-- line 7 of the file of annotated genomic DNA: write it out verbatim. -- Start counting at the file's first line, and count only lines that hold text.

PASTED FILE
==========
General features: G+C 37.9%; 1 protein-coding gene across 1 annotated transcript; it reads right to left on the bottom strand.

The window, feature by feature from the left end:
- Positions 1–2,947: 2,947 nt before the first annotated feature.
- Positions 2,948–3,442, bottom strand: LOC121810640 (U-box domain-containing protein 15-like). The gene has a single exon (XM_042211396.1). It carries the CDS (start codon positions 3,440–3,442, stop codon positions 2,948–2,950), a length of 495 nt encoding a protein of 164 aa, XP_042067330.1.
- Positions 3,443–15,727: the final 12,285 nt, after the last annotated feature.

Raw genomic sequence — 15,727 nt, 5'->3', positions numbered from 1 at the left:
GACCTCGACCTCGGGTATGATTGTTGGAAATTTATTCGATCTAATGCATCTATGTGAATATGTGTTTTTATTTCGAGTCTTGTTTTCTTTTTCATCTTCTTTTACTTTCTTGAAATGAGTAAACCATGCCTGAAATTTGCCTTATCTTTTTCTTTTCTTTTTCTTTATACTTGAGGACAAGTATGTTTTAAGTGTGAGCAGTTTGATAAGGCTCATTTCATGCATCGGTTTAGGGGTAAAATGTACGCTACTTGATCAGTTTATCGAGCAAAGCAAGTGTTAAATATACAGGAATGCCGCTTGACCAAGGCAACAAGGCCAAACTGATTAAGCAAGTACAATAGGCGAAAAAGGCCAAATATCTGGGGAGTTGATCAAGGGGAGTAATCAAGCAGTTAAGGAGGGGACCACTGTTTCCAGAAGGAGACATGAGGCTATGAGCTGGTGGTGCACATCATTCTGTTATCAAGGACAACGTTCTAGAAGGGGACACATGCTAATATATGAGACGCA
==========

GACCTCGACCTCGGGTATGATTGTTGGAAATTTATTCGATCTAATGCATCTATGTGAATATGTGTTTTTATTTCGAGTCTTGTTTTCTTTTTCATCTTCTTTTACTTTCTTGAAATGAGTAAACCATGCCTGAAATTTGCCTTATCTTTTTCTTTTCTTTTTCTTTATACTTGAGGACAAGTATGTTTTAAGTGTGAGCAGTTTGATAAGGCTCATTTCATGCATCGGTTTAGGGGTAAAATGTACGCTACTTGATCAGTTTATCGAGCAAAGCAAGTGTTAAATATACAGGAATGCCGCTTGACCAAGGCAACAAGGCCAAACTGATTAAGCAAGTACAATAGGCGAAAAAGGCCAAATATCTGGGGAGTTGATCAAGGGGAGTAATCAAGCAGTTAAGGAGGGGACCACTGTTTCCAGAAGGAGACATGAGGCTATGAGCTGGTGGTGCACATCATTCTGTTATCAAGGACAACGTTCTAGAAGGGGACACATGCTAATATATGAGACGCA